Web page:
Fred Archer committed suicide on 8 November 1886. Delirious with wasting and purging to make the 8 stone 7lb weight for the Cambridgeshire Cup (the only classic race he had never won) and suffering the effects of typhoid fever he shot himself. The gun is still in the National Horse-Racing Museum.
Archer has been defined as “the best all-round jockey that the turf has ever seen.” The son of a Grand National Winning jockey who schooled him in his pub yard with donkeys and ponies, he was apprenticed aged 11 to a Newmarket trainer. By 13 he was winning races under Jockey Club rules; at 17 he won his first Classic – the 1874 2000 Guineas. That year and for the next 12 he was Champion Jockey and his 1886 record of 246 winners in a season wasn’t beaten for nearly 50 years.
As a jockey, he was fearless and ruthless, with an intuitive feel for horses. As a man he was secretive, good looking and highly self-confident but modest; a much-admired public figure but one who was secretive and avaricious (his nickname was ‘The Tinman’, after the Victorian slang for money).
His life was dominated by the constant need to fast and purge and champagne (as for many jockeys) was part of his diet. When his effects were sold at auction in early 1887, his cellar had over 200 dozen bottles of wine (though very little port) and the Hull Daily Mail commented that “For one who carried abstemiousness to excess he was well provided with that which maketh glad the heart of man, and also occasionally giveth him the headache. The different brands of champagne are extraordinary in number, nearly every grower being represented by lots, which only exceed six dozen in one instance.”
The Morning Post gave quantities and prices for some of the champagne: 6 dozen Geisenheim 1874 (a great vintage), 7 dozen pints of Duc de Montebello (a well-known brand of the time), 5 dozen quarts of Perrier Jouet (sold at £4 12s (£4.60 / $6.50 per dozen) and 9 dozen magnums of Irroy sold for £10 ($16) a dozen. Today a single magnum of non-vintage Irroy would cost around £45 / $70.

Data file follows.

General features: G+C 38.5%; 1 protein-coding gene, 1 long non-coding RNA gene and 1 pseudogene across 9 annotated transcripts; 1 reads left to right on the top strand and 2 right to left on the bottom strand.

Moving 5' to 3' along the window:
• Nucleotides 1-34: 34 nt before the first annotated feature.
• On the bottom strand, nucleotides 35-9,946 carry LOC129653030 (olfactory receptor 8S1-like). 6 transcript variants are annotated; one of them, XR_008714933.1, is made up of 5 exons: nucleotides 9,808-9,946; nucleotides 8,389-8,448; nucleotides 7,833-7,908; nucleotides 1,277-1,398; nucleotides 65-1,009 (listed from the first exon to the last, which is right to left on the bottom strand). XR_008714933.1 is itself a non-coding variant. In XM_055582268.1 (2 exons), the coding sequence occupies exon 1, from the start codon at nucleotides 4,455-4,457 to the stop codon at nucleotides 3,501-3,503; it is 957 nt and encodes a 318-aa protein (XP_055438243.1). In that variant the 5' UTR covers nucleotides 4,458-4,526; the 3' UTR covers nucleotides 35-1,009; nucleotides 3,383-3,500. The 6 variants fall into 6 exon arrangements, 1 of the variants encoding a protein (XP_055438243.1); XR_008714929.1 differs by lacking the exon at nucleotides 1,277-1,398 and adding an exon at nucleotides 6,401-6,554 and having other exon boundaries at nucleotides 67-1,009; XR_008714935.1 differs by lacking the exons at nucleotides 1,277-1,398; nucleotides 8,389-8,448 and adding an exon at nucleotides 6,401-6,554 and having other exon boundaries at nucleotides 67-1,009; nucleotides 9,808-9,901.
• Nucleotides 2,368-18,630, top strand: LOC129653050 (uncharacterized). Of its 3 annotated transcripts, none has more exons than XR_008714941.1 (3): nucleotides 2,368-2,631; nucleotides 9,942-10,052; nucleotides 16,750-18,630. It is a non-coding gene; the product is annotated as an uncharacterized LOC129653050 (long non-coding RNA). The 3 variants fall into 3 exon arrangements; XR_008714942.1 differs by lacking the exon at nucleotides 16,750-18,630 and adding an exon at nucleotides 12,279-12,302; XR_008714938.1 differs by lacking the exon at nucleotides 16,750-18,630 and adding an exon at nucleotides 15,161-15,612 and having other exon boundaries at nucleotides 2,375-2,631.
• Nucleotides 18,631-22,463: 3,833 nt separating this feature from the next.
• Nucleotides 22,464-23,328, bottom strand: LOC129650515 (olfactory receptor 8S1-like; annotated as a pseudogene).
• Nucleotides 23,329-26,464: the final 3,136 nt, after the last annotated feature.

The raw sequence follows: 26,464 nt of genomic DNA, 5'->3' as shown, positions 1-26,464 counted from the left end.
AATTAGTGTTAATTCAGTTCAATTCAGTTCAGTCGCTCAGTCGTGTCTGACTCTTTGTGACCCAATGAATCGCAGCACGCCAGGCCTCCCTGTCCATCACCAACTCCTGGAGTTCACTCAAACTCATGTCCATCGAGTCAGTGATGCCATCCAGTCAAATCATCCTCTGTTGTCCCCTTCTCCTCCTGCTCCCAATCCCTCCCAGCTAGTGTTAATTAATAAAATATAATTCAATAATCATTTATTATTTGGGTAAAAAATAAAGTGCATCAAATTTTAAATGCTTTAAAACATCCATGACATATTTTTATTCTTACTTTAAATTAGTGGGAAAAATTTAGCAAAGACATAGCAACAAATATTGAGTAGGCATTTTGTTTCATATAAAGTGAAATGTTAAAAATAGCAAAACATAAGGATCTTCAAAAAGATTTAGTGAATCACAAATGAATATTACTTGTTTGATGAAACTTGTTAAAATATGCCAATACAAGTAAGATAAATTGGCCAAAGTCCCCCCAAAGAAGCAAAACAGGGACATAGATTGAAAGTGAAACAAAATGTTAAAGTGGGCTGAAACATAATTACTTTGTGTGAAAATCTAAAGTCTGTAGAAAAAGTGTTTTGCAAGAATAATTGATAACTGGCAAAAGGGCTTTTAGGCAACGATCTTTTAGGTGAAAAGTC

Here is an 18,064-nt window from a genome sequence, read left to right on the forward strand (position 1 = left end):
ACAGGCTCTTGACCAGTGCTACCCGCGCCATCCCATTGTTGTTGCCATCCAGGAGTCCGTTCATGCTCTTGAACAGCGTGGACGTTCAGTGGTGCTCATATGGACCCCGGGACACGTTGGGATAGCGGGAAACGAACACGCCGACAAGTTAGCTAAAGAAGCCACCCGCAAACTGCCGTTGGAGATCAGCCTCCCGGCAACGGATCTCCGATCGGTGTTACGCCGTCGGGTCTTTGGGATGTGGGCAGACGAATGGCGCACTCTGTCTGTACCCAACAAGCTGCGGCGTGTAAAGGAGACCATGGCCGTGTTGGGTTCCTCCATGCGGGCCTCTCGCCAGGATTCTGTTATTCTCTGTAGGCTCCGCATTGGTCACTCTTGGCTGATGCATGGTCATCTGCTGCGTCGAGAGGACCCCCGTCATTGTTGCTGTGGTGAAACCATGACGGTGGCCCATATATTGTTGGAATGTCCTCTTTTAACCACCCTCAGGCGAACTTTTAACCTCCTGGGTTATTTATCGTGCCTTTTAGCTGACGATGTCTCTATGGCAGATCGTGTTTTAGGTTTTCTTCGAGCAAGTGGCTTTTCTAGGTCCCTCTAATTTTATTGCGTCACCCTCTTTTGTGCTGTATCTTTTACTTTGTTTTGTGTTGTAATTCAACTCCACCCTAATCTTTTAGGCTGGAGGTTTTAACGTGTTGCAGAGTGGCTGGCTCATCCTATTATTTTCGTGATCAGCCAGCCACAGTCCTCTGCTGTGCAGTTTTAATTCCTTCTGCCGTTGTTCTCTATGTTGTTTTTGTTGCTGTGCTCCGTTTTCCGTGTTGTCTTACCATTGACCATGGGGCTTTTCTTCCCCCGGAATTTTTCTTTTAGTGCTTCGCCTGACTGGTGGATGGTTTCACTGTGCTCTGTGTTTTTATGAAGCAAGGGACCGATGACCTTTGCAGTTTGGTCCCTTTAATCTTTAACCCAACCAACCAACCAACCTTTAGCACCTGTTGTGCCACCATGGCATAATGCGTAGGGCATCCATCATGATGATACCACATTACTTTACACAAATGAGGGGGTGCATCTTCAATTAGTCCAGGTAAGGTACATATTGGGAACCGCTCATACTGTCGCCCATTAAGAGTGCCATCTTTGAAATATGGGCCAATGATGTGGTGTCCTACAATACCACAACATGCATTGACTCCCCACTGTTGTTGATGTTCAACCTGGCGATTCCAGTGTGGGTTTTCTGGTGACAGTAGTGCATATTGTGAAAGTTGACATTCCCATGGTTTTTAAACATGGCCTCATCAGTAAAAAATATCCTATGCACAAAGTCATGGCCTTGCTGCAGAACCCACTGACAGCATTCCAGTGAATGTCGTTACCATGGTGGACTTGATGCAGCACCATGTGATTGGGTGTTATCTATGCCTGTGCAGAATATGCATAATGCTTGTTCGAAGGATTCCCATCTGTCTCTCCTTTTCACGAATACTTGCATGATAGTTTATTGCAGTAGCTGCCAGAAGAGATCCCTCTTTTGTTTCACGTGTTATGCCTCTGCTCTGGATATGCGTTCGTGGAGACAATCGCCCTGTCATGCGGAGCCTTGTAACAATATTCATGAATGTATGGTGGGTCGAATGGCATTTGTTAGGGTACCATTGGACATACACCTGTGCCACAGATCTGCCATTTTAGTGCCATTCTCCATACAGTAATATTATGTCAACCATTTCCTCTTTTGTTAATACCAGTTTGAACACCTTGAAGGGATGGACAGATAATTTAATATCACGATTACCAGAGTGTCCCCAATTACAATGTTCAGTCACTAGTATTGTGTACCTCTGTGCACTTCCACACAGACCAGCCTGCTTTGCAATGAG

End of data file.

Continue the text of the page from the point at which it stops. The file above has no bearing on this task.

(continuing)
Hardly surprising then that an enterprising firm of French merchants should rush to prepare a label for Archer-branded champagne.
Edouard Green ‘deposed’ this in Epernay on 29 March 1887. It’s extra dry (fittingly for both the subject and the taste of the times) and in it Archer is wearing his silks. By this time, many of the labels for the English market that featured personalities or events (as distinct from the names of the houses) were beginning to use colour. The fact that this as in black and white, the lack of other detail and the fact that there is no record in the British Newspaper Archive of any ads suggest that it may never have gone on sale.
The French producers of the time definitely had ‘form’ in such matters. Queen Victoria was barely dead a week before one of the Epernay houses had ‘deposed’ a celebratory (though misspelled) label for the new King. That’s the subject of another post – along with all the other labels that were used to mark the event.